The tour continues past the tennis courts constructed by previous owners the Pugh family, an unused spring-fed swimming pool, a large kennel used for hunting dogs that’s now being converted to a farm shed, and what remains of Warwick Furnace itself. Located about 100 yards from the house, the impressive stone ruin is open to the public as a sort of open-space diorama of early industrialization.
Warwick Furnace was established in 1737 by Anna Nutt, the widow of Samuel Nutt, an English Quaker entrepreneur who’d previously constructed an ironworks at Coventry. It produced cannons and cannonballs for the rebels during the Revolutionary War, and Washington’s troops bivouacked there for a time. It was also a source of iron for the fabled Franklin stoves. With the advent of newer technology, the ironworks was closed in 1867, a century and a third after it first fired up its furnaces.
Back inside the family residence, Dolly has prepared tea with sandwiches and sweets. Through the years, she’s schooled herself and taken classes in food history. Hence her impressive collection of research volumes and cookbooks.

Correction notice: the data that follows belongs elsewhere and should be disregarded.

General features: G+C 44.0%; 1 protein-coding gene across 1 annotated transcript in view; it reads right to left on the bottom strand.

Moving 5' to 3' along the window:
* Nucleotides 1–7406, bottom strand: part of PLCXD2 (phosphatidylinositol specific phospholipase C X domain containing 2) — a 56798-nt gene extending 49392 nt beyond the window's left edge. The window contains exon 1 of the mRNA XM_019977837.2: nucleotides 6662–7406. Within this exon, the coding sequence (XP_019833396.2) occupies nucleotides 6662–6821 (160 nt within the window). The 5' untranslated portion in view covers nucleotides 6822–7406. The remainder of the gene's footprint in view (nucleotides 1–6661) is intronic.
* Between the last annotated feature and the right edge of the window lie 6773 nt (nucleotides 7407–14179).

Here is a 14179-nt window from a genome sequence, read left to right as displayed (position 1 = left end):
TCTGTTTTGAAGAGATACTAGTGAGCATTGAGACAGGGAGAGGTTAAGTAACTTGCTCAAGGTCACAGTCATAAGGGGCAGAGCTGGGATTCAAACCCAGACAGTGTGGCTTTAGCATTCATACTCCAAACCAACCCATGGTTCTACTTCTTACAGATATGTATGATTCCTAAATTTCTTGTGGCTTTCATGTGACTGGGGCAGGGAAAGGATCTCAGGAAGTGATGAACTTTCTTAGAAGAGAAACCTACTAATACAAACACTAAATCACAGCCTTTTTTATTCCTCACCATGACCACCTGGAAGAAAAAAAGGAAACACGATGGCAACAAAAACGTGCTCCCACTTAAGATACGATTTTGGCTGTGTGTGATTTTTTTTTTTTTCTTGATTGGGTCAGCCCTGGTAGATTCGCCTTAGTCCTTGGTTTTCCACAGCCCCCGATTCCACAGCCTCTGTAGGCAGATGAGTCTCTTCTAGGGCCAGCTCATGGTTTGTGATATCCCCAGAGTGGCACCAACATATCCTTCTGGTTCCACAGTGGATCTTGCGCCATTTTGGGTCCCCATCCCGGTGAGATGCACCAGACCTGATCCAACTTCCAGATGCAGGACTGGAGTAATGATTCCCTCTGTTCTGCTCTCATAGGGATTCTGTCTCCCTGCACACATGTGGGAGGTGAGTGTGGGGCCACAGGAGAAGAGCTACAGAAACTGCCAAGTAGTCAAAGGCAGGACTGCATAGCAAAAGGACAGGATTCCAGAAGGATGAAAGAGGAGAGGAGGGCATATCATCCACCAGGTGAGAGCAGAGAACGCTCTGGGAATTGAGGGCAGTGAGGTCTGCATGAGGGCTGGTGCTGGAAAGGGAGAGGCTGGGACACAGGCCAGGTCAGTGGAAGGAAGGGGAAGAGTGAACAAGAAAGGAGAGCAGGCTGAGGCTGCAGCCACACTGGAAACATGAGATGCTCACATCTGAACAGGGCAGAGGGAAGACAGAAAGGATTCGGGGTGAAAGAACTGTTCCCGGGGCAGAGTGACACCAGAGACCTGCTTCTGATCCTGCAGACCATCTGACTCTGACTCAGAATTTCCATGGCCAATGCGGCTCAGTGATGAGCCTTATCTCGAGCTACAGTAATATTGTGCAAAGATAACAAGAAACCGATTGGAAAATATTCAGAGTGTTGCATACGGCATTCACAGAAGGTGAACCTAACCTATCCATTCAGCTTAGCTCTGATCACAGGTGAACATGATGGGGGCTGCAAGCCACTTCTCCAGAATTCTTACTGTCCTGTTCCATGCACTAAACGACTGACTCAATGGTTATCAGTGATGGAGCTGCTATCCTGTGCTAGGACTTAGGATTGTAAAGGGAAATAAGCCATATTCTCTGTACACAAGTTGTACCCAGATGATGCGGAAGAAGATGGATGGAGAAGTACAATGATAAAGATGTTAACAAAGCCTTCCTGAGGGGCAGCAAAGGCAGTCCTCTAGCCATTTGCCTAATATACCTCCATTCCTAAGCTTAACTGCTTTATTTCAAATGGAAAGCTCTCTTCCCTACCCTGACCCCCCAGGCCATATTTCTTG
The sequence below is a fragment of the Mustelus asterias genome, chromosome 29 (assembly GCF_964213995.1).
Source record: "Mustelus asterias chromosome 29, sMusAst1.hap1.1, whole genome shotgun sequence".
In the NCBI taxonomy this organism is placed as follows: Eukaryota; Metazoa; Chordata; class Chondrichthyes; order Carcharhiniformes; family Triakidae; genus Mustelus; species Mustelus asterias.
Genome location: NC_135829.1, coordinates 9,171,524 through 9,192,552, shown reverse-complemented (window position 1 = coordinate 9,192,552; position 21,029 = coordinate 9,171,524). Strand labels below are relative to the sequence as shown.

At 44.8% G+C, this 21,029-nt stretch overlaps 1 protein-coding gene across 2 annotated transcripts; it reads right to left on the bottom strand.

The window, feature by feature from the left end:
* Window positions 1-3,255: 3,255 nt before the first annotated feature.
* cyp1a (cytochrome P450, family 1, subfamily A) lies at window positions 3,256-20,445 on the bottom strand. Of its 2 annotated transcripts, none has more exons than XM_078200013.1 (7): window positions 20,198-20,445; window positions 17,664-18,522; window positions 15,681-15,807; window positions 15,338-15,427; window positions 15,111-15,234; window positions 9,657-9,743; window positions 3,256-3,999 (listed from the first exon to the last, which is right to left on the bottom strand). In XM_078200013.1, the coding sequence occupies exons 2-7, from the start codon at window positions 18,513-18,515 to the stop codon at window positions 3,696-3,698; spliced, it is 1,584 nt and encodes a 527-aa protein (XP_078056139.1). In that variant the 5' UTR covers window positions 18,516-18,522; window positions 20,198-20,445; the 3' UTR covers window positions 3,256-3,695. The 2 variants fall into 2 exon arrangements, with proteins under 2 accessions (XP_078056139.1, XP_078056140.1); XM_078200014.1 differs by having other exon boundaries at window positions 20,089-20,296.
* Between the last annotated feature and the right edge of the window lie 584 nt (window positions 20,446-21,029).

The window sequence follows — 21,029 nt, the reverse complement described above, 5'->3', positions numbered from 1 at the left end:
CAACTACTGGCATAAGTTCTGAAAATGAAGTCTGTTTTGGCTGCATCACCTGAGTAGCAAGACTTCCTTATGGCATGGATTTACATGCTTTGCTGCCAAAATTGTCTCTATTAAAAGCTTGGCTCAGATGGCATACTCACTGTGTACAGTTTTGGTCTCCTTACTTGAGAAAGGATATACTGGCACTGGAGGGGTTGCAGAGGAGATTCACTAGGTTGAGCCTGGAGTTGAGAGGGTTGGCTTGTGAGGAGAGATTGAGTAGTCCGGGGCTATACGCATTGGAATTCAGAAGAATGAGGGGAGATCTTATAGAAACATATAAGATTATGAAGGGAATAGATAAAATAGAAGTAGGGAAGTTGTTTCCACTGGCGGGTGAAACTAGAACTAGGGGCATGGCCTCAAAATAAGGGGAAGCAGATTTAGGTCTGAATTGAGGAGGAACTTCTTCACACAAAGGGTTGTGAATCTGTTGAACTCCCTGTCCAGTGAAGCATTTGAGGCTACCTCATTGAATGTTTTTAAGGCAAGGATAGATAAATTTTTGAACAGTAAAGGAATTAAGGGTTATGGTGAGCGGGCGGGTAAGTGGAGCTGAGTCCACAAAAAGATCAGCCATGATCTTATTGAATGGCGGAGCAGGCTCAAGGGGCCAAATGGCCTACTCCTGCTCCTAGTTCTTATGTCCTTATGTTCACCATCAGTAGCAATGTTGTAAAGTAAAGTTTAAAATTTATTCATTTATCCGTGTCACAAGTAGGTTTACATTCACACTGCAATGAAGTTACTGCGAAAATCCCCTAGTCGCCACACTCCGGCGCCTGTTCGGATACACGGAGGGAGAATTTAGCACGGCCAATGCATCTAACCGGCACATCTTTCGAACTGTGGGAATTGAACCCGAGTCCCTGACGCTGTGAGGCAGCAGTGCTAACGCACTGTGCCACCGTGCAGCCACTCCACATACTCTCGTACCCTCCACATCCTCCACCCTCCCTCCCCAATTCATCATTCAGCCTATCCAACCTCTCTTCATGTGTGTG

“At the height of lockdown in June of 2020, our fields exploded for the first time in a somewhat unexpected sea of purple lavender flowers,” Claire says. “We invited a small group of our friends and neighbors to come and help us hand-harvest lavender bundles. It was a beautiful and cathartic experience to be in the fields with our guests.”
The farmhouse is still undergoing renovations to mold it to the family’s multiple interests and activities. Architect John Milner, known for his work with historic structures, serves as a consultant. “Although we found the [other] structures in a neglected state, their beauty was still apparent, and we resolved to see to their preservation for the next generation,” Claire says.
It took some time for the family to make the transition from Jersey suburbs to farm. “At first, the girls were afraid to go from building to building at night,” says Ed.
But everyone has settled in. “I’ve always worked on restoration projects, even as a young man,” Ed says. “I’ve always had carpentry in my blood.”
That skill set, the lavender and a supportive family have proven to be a potent combination for this historic, yet still evolving, property.